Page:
Virgin Galactic has taken another big step towards putting tourists in space. The company’s supersonic space plane reached the upper reaches of Earth’s atmosphere during a milestone test flight, making the two pilots on board the company’s first astronauts. This test flight is the closest yet to mimicking the flight path the company’s spacecraft are expected to take one day for commercial missions.
Virgin Galactic’s spacecraft Unity was piloted by two veteran pilots: Mark “Forger” Stucky and Rick “CJ” Sturckow. Stucky is a former Marine and test pilot for NASA and the US Air Force. Sturckow is also a former Marine and was a NASA astronaut who flew on four Space Shuttle missions.
The spacecraft took off from the Mojave Air and Space Port in the California desert attached to a jet-powered mothership. After reaching an altitude above 40,000 feet, Unity was released and the crew used a 60-second burn to push the spacecraft to a speed of Mach 2.9, nearly three times the speed of sound. The spacecraft reached an altitude of 51.4 miles, or nearly 83 kilometers, before performing a slow backflip and gliding back to land at Mojave.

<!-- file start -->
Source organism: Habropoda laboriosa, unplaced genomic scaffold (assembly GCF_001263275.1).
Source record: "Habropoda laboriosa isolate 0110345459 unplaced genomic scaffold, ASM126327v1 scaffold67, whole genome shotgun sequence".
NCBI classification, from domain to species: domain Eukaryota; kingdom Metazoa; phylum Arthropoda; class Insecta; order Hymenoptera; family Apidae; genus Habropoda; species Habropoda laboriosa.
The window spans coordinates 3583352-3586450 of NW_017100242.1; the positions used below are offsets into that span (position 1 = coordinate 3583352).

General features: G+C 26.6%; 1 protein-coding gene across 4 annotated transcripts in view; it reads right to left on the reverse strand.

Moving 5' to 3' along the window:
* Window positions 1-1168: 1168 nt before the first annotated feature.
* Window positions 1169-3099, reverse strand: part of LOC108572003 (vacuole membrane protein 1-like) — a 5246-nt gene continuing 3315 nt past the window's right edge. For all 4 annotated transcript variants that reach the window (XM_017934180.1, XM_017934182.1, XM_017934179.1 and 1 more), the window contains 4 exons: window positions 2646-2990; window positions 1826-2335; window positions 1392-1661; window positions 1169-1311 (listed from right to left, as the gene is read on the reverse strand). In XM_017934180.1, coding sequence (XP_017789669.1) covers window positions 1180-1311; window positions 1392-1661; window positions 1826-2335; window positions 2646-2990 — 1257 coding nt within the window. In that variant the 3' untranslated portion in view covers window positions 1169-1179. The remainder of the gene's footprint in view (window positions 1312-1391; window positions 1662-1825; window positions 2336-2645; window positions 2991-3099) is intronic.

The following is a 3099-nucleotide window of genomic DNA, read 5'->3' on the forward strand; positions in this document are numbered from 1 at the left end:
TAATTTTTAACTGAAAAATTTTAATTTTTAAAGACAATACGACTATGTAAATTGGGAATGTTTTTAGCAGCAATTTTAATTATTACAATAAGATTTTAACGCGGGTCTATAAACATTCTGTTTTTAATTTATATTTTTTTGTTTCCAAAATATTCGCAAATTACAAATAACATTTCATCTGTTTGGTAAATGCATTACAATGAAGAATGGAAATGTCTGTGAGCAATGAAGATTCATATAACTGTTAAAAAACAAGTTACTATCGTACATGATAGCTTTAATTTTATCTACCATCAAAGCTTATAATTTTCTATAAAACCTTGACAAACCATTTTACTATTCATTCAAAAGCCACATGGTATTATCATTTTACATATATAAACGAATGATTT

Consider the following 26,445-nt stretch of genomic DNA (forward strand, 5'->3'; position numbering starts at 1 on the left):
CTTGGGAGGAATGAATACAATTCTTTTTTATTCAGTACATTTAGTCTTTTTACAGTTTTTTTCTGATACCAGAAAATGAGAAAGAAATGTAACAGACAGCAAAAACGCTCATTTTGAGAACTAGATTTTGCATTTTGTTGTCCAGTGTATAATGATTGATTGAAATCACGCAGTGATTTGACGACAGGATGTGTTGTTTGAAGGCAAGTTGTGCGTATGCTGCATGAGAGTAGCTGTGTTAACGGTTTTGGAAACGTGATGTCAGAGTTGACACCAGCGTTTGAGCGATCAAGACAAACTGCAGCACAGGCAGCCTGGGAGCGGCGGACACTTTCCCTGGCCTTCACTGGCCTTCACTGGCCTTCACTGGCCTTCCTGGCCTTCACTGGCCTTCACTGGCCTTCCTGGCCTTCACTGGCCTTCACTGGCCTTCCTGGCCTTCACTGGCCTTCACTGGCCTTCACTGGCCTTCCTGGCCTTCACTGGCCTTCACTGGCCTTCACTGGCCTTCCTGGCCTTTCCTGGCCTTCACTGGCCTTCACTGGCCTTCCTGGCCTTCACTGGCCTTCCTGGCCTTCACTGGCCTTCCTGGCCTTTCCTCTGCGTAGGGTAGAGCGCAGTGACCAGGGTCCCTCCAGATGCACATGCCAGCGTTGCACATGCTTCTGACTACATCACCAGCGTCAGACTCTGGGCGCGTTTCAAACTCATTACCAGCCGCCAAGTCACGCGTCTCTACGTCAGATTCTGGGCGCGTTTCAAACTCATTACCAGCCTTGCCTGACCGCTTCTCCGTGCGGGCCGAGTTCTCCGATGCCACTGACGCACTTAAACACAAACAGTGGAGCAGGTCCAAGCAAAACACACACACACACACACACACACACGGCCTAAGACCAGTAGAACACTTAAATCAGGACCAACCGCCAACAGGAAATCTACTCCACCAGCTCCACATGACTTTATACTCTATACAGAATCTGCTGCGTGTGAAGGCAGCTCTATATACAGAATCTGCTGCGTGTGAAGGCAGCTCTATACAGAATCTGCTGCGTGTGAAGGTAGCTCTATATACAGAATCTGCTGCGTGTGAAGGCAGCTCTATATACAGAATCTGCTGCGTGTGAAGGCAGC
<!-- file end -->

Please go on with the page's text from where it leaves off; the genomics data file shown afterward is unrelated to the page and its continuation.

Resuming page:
U.S. military and NASA pilots who have flown above 80 kilometers are considered to be astronauts. The pilots will receive commercial astronaut wings from the Federal Aviation Administration, which oversees commercial space travel, at a ceremony in Washington, D.C. early next year.
The Unity spacecraft was built by The Spaceship Company, which Virgin Group founder Richard Branson also owns. Branson said after the flight, “This is a momentous day and I could not be more proud of our teams who together have opened a new chapter of space exploration.” Branson plans to be the first passenger aboard Unity once it has been cleared for commercial flights.
The successful test indicates Virgin Galactic is not that far from sending tourists to space, a goal the company has been working towards since 2004. The company already has more than 600 would-be astronauts signed on to launch, all of them purchasing tickets priced between $200,000 and $250,000 per flight. Some of them have been waiting for more than a decade for their trip to space.